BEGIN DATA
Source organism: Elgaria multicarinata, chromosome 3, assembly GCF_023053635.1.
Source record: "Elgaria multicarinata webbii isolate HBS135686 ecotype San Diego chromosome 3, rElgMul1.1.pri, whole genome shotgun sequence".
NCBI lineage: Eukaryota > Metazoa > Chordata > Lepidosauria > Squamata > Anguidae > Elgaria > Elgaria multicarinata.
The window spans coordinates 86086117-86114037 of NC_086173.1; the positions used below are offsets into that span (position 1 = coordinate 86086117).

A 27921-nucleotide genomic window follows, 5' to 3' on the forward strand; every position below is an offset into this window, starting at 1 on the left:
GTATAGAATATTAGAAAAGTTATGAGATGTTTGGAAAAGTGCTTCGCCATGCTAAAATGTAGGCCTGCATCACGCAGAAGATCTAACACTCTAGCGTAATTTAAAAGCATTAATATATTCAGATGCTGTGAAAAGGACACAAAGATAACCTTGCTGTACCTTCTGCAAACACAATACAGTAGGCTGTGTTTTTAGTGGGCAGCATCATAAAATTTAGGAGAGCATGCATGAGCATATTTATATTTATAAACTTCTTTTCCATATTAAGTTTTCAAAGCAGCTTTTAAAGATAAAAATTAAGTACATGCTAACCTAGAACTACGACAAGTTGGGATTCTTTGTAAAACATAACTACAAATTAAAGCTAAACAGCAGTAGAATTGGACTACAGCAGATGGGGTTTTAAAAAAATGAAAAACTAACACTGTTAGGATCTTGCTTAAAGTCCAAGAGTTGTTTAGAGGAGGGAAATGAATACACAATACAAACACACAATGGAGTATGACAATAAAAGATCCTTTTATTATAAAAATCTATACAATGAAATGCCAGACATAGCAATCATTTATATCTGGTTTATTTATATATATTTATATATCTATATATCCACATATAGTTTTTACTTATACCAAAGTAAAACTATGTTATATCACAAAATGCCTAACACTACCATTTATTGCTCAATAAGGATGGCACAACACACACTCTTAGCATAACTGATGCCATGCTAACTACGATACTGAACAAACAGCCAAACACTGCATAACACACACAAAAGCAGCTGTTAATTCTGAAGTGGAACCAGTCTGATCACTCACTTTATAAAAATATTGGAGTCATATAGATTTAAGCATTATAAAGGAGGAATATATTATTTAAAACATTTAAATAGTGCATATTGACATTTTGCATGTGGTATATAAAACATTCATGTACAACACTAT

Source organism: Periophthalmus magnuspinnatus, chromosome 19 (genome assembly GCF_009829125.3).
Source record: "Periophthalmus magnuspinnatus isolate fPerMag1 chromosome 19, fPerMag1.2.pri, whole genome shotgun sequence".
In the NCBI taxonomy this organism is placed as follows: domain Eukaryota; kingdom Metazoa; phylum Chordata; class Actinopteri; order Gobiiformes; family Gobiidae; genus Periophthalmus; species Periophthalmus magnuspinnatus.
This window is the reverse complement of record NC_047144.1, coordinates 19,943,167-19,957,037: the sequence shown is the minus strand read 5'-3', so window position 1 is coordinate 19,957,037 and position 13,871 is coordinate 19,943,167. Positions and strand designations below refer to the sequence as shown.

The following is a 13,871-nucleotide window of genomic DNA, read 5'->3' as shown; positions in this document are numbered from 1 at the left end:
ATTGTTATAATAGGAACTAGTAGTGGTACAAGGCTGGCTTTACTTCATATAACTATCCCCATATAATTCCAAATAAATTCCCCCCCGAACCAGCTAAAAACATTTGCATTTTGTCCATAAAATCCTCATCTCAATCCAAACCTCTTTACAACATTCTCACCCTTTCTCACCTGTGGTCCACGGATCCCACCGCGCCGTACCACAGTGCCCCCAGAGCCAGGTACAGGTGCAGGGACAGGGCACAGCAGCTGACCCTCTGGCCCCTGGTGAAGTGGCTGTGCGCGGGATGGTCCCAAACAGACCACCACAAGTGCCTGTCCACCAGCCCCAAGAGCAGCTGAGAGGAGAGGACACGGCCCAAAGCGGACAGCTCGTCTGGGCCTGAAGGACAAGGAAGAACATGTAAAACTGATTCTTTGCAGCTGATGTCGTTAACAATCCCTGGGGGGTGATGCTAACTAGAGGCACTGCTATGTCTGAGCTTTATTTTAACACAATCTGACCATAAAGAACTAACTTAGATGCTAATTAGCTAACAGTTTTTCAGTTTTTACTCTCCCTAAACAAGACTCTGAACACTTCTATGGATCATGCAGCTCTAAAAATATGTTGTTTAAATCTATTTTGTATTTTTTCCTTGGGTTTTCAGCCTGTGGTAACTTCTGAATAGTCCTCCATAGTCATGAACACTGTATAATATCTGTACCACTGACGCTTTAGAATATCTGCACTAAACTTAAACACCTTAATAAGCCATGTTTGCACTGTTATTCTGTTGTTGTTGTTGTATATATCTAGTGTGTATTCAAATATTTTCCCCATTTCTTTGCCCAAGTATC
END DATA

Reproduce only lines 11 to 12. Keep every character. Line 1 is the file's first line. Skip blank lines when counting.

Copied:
The following is a 13,871-nucleotide window of genomic DNA, read 5'->3' as shown; positions in this document are numbered from 1 at the left end:
ATTGTTATAATAGGAACTAGTAGTGGTACAAGGCTGGCTTTACTTCATATAACTATCCCCATATAATTCCAAATAAATTCCCCCCCGAACCAGCTAAAAACATTTGCATTTTGTCCATAAAATCCTCATCTCAATCCAAACCTCTTTACAACATTCTCACCCTTTCTCACCTGTGGTCCACGGATCCCACCGCGCCGTACCACAGTGCCCCCAGAGCCAGGTACAGGTGCAGGGACAGGGCACAGCAGCTGACCCTCTGGCCCCTGGTGAAGTGGCTGTGCGCGGGATGGTCCCAAACAGACCACCACAAGTGCCTGTCCACCAGCCCCAAGAGCAGCTGAGAGGAGAGGACACGGCCCAAAGCGGACAGCTCGTCTGGGCCTGAAGGACAAGGAAGAACATGTAAAACTGATTCTTTGCAGCTGATGTCGTTAACAATCCCTGGGGGGTGATGCTAACTAGAGGCACTGCTATGTCTGAGCTTTATTTTAACACAATCTGACCATAAAGAACTAACTTAGATGCTAATTAGCTAACAGTTTTTCAGTTTTTACTCTCCCTAAACAAGACTCTGAACACTTCTATGGATCATGCAGCTCTAAAAATATGTTGTTTAAATCTATTTTGTATTTTTTCCTTGGGTTTTCAGCCTGTGGTAACTTCTGAATAGTCCTCCATAGTCATGAACACTGTATAATATCTGTACCACTGACGCTTTAGAATATCTGCACTAAACTTAAACACCTTAATAAGCCATGTTTGCACTGTTATTCTGTTGTTGTTGTTGTATATATCTAGTGTGTATTCAAATATTTTCCCCATTTCTTTGCCCAAGTATC